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Ancient Lead Tablet Found from Mt. Ebal Excavation Rubble

by: Prophecy Watchers on March 31, 2022

(This article is from the April 2022 Prophecy Watchers magazine).

Most Christians are familiar with the Mount of Olives, Mount Moriah or even the name Mount of Transfiguration. However, less believers know the name or history of the twin mountain peaks of Mt. Ebal and Mt. Gerizim in the central mountains of Israel (known as Samaria). We have read the parable of the good Samaritan (Luke 10:25-37) and sometimes don’t connect the rich history of this area to the earlier portions of biblical history. We know about Jesus’s discussion with the woman at the well, but do we remember where this took place (John 4:1-42)?

An ancient city was situated in the valley between Mt. Ebal to the north and Mt. Gerizim to the south. This city was called Shechem (modern day Nablus). It first appears as a city of the pagan Canaanites which Abram visited after God called him to leave his homeland (Genesis 12:6). Not only did Abram built an altar to God at Shechem, but so did Jacob (Gen 33:20). This also is the place where Jacob dug a well which was visited later by Jesus and included His discussion with the Samaritan woman. The location of this city along with the two mountains rising up around is ground zero for many of God’s interactions with the patriarchs of Israel and their return to the land under Joshua.

As the people of Israel were preparing to cross the Jordan river and enter the Promised Land, God instructed them to perform a ceremony on the two mountains to declare their loyalty to Yahweh. Deuteronomy 11:29 reads, “And when the LORD your God brings you into the land that you are entering to take possession of it, you shall set the blessing on Mount Gerizim and the curse on Mount Ebal.” We see more instructions on this by Moses later in the book (Deut 27:11-13) and fulfilled by Joshua after the conquest was completed in which he also built an altar (Josh 8:30-35).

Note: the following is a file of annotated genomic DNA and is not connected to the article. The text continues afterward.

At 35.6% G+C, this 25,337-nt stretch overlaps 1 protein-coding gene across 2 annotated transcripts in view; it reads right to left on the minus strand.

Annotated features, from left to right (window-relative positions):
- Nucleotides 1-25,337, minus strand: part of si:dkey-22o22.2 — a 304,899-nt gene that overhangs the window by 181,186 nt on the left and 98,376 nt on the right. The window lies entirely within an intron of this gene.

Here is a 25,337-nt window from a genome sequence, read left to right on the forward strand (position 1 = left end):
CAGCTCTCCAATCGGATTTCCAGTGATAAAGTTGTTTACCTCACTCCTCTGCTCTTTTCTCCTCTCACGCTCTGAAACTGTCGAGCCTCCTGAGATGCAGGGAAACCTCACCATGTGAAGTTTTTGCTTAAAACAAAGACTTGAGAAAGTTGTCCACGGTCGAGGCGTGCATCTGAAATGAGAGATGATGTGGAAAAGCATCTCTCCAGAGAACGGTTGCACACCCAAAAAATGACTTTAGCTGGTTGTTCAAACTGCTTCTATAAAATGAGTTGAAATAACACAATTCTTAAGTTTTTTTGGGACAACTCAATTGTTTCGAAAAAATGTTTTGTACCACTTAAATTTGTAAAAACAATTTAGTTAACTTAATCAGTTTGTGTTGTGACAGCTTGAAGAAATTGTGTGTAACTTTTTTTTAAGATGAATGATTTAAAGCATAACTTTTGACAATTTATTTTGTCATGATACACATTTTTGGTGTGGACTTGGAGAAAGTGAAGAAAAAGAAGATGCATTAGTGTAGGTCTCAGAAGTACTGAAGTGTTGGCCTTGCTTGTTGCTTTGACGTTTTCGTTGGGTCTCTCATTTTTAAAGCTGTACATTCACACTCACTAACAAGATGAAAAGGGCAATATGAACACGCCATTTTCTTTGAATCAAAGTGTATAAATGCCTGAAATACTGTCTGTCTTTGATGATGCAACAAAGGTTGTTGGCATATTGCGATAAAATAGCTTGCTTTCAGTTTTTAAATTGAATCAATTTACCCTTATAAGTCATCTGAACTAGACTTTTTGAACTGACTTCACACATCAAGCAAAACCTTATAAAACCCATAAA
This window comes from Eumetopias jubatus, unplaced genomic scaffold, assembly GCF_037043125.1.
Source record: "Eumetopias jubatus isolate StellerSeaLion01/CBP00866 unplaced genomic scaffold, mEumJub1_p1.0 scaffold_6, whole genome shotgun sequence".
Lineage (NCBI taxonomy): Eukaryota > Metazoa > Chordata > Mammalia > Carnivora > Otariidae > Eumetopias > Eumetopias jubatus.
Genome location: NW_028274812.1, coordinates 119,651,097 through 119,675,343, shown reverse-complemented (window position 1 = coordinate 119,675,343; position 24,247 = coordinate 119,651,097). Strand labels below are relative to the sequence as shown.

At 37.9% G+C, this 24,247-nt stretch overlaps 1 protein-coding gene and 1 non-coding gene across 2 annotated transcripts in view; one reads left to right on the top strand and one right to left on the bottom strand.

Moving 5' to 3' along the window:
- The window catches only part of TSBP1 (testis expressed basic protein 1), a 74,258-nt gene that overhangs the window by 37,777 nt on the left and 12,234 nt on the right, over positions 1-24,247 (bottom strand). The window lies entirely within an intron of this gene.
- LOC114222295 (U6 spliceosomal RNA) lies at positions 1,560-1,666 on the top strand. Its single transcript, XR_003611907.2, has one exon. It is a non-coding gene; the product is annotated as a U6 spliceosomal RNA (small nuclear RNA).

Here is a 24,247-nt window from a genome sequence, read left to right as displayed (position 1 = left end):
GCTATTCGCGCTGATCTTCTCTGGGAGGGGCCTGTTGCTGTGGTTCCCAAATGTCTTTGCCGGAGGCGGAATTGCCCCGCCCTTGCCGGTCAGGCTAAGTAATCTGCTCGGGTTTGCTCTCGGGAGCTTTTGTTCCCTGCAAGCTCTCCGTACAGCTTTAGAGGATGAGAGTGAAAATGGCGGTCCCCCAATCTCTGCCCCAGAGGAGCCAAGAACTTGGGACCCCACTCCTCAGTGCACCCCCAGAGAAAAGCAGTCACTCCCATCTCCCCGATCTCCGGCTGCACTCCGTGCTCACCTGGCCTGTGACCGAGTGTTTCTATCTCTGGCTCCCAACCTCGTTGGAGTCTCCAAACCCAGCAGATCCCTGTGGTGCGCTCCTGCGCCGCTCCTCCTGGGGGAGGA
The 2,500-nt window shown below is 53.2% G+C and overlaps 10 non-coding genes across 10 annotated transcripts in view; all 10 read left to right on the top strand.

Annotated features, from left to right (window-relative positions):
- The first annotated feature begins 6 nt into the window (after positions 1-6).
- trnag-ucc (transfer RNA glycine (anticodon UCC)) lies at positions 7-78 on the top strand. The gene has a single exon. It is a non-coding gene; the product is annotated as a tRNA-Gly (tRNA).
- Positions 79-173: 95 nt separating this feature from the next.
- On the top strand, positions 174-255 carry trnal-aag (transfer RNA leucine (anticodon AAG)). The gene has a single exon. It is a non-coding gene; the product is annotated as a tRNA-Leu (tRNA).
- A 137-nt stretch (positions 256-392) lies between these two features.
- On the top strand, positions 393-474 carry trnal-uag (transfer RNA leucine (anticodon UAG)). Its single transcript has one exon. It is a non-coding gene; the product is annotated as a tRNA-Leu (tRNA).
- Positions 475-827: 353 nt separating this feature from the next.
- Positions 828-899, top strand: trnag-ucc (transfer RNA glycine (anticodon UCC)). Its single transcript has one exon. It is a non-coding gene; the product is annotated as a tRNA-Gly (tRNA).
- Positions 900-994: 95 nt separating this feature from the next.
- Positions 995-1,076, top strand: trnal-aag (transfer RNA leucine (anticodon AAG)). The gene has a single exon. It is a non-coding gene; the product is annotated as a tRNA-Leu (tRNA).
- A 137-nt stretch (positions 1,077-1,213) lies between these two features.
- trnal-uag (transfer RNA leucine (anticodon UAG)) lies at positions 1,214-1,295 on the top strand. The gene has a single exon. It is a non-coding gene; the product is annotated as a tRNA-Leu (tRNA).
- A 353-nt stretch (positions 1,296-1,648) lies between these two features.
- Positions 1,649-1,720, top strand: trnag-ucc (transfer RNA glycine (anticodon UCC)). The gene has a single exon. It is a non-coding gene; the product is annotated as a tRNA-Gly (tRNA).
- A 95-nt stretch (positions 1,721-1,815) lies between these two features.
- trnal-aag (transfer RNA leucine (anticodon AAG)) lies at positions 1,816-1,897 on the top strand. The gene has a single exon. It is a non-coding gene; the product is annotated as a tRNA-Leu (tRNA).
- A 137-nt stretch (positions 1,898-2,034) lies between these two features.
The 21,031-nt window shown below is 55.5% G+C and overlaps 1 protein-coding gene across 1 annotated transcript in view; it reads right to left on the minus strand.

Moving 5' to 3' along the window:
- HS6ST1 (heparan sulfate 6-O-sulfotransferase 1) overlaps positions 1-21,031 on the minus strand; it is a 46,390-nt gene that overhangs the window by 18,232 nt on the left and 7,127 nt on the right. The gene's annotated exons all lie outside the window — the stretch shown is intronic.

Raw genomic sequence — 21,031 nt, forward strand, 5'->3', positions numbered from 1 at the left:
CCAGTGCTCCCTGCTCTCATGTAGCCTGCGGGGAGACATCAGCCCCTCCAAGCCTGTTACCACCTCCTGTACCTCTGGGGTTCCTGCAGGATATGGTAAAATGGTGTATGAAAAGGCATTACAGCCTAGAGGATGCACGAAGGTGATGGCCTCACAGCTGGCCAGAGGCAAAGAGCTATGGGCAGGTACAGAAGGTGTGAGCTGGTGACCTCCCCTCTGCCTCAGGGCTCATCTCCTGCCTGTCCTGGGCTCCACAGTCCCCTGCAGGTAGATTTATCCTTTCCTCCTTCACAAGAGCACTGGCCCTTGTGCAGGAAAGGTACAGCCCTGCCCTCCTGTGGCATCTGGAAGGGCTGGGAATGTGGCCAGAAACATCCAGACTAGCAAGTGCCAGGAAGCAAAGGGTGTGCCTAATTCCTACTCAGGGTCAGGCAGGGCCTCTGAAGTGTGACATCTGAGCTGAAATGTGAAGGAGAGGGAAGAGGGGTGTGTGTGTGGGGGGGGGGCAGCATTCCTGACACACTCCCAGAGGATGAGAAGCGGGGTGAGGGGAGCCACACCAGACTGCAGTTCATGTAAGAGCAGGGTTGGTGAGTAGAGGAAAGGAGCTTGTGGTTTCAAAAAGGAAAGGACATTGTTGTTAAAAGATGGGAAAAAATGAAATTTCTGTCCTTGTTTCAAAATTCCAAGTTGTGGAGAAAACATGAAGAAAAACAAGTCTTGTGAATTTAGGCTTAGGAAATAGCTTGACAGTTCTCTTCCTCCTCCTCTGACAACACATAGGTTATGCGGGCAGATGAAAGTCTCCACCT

Professor Adam Zertal did investigations at Mt. Ebal in the 1980s and was convinced that he discovered the remains of Joshua’s altar. These excavations led to the discovery of a rectangular altar which was dated to the 13th century BC (late Bronze Age/Early Iron Age). However, underneath this rectangular altar was a round altar thought to be from the earlier period of Joshua (ca. 1400 BC).

As they were unearthing the area back in the 80s, they took the fill dirt and piled it in mounds which they hoped come back at a subsequent time to do more analysis. Recent political considerations initiated the archaeological team to relocate the dirt mounds to a separate place for investigation. This later analysis began in December 2019 under the direction of Dr. Scott Stripling until December 2020. They call it the Mt. Ebal Dump Salvage project and is a well-known archaeological procedure in which they go back and pour the dirt through screens (dry-sifting) in order to capture any heretofore undiscovered artifacts. If you want to be even more thorough you will do this with water. They call this wet-sifting and it often produces great results. It is time consuming and messy, but is definitely worth it if you have the time and volunteers. As they were wet-sifting the rubble, they found an lead tablet.